September 17th, 2008

Chris Keeley

using a giant, dolly-mounted Polaroid camera from the ’70s, Mr. Schnabel took the B-list actor Micke

using a giant, dolly-mounted Polaroid camera from the ’70s, Mr. Schnabel took the B-list actor Mickey Rourke’s photograph for a forthcoming Village Voice article about his new film, “The Wrestler
Harmonic Convergence: When Julian Met Plácido

Julian Schnabel paints portraits the way the old masters did, starting with a dark background and then layering on light and color. Where the masters varnished their pictures, Mr. Schnabel sometimes coats his with resin. The main difference is that the old masters took weeks or even months to complete a portrait, and Mr. Schnabel can finish one in several hours, which, even allowing for several centuries’ worth of inflation, makes for a much sweeter payday.

On Thursday Mr. Schnabel painted Peddrick Sheffer, a truck driver from York, Pa., who had won a Schnabel portrait as part of the MasterCard “priceless” campaign. (Or not quite priceless: the contest rules estimated the value of the painting at $350,000.) He played some Willie Nelson tunes to put Mr. Sheffer at ease and also tried to talk him into voting for Barack Obama. “I told him, ‘If you like my work, trust me on this,’ ” Mr. Schnabel said.

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Chris Keeley

September 17, 2008

September 17, 2008
Op-Ed Columnist

‘Barbies for War!’


Carly Fiorina, the woman John McCain sent out to defend Sarah Palin and rip anyone who calls her a tabula rasa on foreign policy and the economy, admitted Tuesday that Palin was not capable of running Hewlett-Packard.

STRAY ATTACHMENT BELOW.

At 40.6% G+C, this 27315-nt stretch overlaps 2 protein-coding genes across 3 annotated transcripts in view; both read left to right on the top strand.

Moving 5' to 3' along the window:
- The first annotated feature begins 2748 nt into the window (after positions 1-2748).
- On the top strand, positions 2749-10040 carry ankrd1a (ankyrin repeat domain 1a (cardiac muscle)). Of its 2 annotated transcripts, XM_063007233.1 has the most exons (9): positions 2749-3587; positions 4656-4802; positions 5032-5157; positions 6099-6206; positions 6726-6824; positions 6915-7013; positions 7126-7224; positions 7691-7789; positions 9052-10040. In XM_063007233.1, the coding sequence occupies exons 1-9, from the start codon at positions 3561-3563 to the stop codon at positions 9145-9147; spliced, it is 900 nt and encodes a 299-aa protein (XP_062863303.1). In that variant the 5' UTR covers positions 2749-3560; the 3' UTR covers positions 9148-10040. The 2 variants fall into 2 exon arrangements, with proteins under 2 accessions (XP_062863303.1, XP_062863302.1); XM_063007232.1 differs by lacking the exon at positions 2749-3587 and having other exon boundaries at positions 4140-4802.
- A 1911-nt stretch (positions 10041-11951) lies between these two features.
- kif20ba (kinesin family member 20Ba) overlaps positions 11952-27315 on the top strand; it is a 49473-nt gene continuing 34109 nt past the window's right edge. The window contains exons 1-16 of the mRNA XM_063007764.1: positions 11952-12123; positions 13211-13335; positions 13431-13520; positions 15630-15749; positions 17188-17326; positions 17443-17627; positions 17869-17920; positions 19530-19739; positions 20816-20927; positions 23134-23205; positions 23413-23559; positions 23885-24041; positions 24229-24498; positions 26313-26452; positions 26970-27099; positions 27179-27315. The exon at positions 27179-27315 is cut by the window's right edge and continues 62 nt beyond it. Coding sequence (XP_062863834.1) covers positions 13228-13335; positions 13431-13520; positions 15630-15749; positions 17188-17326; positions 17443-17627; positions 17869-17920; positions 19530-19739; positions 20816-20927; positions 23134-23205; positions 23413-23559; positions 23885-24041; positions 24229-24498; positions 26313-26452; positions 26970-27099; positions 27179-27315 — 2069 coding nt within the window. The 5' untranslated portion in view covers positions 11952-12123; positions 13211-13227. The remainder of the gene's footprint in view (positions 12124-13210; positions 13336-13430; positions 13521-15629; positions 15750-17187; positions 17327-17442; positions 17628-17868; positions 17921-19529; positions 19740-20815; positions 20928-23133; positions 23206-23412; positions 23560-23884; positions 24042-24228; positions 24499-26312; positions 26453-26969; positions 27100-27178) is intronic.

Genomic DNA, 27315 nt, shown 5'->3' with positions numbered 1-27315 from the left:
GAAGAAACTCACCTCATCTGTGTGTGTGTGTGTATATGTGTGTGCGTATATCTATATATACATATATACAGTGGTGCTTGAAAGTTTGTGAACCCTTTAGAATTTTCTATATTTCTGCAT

That’s pretty damning coming from Fiorina, who also was not capable of running Hewlett-Packard.

Carly helpfully added that McCain (not to mention Obama and Biden) couldn’t run a major corporation. He couldn’t get his immigration bill passed either, but now he’s promising to eliminate centuries of greed on Wall Street.

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Chris Keeley

Saul Bass

Signal Noise

Saul Bass logos

Saul Bass logos

Saul Bass logos

Most people know Saul Bass by his unique movie posters and opening movie credit design. He forged a new way of thinking about the design and elements relating to film and forever changed the designers role in the industry.

However, Bass also worked as an identity designer creating some of the strongest and most important brands, most of which are still in use today. Listed above are:

1. Bell, 1969
2. AT&T, 1984
3. United Airlines, 1973
4. Avery International
5. Continental Airlines, 1968
6. United Way, 1972
7. Minolta, 1978
8. Girl Scouts, 1978
9. Quaker Oats, 1971
10. Kleenex
11. Exxon, 1981*
12. Warner Communications, 1972

I tried to track down the years these were designed, but a couple were a bit elusive. If anyone knows when the Avery and Kleenex logos were created feel free to drop a comment.

* Bass revised this logo on 1981, which was originally designed by Raymond Loewy in 1966